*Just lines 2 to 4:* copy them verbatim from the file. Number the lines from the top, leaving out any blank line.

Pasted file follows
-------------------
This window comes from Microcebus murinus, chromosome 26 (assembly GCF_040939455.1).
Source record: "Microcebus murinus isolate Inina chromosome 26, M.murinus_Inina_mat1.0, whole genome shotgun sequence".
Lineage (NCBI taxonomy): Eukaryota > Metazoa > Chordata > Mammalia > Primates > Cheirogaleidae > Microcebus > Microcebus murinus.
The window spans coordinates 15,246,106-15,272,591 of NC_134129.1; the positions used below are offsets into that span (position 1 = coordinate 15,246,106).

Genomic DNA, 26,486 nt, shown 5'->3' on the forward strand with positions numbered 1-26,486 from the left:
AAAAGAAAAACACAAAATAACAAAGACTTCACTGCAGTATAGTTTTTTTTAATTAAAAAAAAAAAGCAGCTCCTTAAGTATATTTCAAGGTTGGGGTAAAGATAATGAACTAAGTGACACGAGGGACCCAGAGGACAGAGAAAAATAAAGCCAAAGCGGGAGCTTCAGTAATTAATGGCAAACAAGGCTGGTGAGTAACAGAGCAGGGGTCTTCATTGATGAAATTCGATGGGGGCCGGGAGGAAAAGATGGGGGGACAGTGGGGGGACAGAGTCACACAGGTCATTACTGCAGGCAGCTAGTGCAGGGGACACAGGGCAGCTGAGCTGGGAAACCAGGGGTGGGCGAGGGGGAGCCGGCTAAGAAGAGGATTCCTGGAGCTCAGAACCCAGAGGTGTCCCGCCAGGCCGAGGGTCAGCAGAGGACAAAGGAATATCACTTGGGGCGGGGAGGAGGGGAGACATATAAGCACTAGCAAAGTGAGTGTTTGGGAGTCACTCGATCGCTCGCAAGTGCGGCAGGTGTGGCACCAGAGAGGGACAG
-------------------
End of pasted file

Source record: "Microcebus murinus isolate Inina chromosome 26, M.murinus_Inina_mat1.0, whole genome shotgun sequence".
Lineage (NCBI taxonomy): Eukaryota > Metazoa > Chordata > Mammalia > Primates > Cheirogaleidae > Microcebus > Microcebus murinus.
The window spans coordinates 15,246,106-15,272,591 of NC_134129.1; the positions used below are offsets into that span (position 1 = coordinate 15,246,106).